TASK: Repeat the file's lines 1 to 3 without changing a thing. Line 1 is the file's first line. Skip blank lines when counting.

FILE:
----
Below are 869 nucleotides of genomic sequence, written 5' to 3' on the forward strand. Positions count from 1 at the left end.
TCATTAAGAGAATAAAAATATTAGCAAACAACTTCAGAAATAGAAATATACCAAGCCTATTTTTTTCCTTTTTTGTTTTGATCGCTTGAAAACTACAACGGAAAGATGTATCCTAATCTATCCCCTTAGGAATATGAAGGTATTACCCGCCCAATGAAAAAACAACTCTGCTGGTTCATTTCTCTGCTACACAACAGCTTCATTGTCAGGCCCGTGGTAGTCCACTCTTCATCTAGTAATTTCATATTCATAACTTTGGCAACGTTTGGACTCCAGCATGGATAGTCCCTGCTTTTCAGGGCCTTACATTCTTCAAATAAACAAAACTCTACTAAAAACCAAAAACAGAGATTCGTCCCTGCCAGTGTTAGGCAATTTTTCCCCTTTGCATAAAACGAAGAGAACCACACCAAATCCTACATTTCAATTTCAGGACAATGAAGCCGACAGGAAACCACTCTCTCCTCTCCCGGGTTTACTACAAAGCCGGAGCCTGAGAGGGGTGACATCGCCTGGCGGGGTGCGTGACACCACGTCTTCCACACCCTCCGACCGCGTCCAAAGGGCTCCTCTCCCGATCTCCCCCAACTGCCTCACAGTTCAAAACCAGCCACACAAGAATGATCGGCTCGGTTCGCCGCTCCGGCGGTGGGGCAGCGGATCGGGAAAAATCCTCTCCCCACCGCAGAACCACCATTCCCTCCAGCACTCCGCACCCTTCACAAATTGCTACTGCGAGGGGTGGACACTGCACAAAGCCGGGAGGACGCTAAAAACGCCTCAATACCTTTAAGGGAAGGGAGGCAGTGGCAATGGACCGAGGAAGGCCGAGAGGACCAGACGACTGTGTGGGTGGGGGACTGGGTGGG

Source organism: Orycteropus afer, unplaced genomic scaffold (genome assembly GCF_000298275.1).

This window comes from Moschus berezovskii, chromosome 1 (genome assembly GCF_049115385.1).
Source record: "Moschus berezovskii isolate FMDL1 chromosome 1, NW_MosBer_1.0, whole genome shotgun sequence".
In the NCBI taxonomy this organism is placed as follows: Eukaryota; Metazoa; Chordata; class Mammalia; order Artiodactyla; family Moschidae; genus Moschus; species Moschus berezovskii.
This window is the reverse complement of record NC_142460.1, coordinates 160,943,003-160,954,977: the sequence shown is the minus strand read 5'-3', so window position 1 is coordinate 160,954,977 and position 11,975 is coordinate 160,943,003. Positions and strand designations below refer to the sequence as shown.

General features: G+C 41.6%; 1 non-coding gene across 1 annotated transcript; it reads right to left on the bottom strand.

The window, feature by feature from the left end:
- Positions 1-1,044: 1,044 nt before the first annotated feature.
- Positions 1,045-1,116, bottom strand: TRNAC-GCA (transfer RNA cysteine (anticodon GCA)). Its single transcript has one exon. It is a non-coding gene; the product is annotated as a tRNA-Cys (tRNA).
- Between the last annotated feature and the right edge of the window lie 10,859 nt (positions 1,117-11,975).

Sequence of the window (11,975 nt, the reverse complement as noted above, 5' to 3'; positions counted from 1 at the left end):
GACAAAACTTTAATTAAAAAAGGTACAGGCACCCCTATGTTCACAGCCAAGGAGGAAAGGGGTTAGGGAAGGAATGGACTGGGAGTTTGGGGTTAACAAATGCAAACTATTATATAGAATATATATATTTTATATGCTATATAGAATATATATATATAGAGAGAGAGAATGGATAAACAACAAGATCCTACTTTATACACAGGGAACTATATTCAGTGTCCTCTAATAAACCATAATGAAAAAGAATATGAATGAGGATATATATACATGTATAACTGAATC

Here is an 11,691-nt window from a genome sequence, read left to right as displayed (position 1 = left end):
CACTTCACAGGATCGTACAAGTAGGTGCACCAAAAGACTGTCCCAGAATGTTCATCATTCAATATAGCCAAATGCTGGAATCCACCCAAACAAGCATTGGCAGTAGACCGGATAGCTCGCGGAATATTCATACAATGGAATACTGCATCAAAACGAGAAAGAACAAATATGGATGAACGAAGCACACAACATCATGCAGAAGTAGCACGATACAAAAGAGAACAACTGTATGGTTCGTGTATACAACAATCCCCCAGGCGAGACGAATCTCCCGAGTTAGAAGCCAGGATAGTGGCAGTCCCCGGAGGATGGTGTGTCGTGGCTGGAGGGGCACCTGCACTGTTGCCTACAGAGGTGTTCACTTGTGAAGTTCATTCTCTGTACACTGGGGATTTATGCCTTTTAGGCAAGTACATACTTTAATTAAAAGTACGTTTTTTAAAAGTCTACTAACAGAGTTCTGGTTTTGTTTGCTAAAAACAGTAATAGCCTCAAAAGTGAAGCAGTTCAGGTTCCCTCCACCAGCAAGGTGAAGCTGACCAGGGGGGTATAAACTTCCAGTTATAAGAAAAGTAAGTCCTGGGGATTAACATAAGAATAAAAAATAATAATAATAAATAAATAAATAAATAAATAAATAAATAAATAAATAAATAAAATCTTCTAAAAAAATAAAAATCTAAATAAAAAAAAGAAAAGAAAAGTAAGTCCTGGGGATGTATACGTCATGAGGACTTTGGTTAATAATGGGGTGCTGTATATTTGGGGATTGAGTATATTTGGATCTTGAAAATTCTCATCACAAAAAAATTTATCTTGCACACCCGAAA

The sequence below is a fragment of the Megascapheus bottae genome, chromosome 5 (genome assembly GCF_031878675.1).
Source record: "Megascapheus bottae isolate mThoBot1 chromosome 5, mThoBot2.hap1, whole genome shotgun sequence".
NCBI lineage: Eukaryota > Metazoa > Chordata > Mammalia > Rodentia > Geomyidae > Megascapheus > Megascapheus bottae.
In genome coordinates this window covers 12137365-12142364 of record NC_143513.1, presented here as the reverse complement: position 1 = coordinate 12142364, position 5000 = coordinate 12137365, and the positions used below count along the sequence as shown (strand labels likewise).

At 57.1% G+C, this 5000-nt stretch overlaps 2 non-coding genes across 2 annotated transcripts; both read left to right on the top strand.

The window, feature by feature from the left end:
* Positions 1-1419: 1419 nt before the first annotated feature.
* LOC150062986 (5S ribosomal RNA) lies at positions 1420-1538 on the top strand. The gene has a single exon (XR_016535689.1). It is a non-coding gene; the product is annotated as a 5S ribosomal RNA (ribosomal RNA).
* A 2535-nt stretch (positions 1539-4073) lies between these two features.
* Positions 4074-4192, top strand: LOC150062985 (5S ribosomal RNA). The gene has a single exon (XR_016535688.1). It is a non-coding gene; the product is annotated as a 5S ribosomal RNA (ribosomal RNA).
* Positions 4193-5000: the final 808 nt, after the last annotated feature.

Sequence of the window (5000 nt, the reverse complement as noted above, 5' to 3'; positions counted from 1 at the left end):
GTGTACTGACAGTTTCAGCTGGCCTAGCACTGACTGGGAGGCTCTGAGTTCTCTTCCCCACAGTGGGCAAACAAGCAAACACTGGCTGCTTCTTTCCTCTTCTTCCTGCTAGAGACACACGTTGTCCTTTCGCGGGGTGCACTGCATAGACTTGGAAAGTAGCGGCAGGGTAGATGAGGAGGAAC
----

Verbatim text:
Below are 869 nucleotides of genomic sequence, written 5' to 3' on the forward strand. Positions count from 1 at the left end.
TCATTAAGAGAATAAAAATATTAGCAAACAACTTCAGAAATAGAAATATACCAAGCCTATTTTTTTCCTTTTTTGTTTTGATCGCTTGAAAACTACAACGGAAAGATGTATCCTAATCTATCCCCTTAGGAATATGAAGGTATTACCCGCCCAATGAAAAAACAACTCTGCTGGTTCATTTCTCTGCTACACAACAGCTTCATTGTCAGGCCCGTGGTAGTCCACTCTTCATCTAGTAATTTCATATTCATAACTTTGGCAACGTTTGGACTCCAGCATGGATAGTCCCTGCTTTTCAGGGCCTTACATTCTTCAAATAAACAAAACTCTACTAAAAACCAAAAACAGAGATTCGTCCCTGCCAGTGTTAGGCAATTTTTCCCCTTTGCATAAAACGAAGAGAACCACACCAAATCCTACATTTCAATTTCAGGACAATGAAGCCGACAGGAAACCACTCTCTCCTCTCCCGGGTTTACTACAAAGCCGGAGCCTGAGAGGGGTGACATCGCCTGGCGGGGTGCGTGACACCACGTCTTCCACACCCTCCGACCGCGTCCAAAGGGCTCCTCTCCCGATCTCCCCCAACTGCCTCACAGTTCAAAACCAGCCACACAAGAATGATCGGCTCGGTTCGCCGCTCCGGCGGTGGGGCAGCGGATCGGGAAAAATCCTCTCCCCACCGCAGAACCACCATTCCCTCCAGCACTCCGCACCCTTCACAAATTGCTACTGCGAGGGGTGGACACTGCACAAAGCCGGGAGGACGCTAAAAACGCCTCAATACCTTTAAGGGAAGGGAGGCAGTGGCAATGGACCGAGGAAGGCCGAGAGGACCAGACGACTGTGTGGGTGGGGGACTGGGTGGG

Source organism: Orycteropus afer, unplaced genomic scaffold (genome assembly GCF_000298275.1).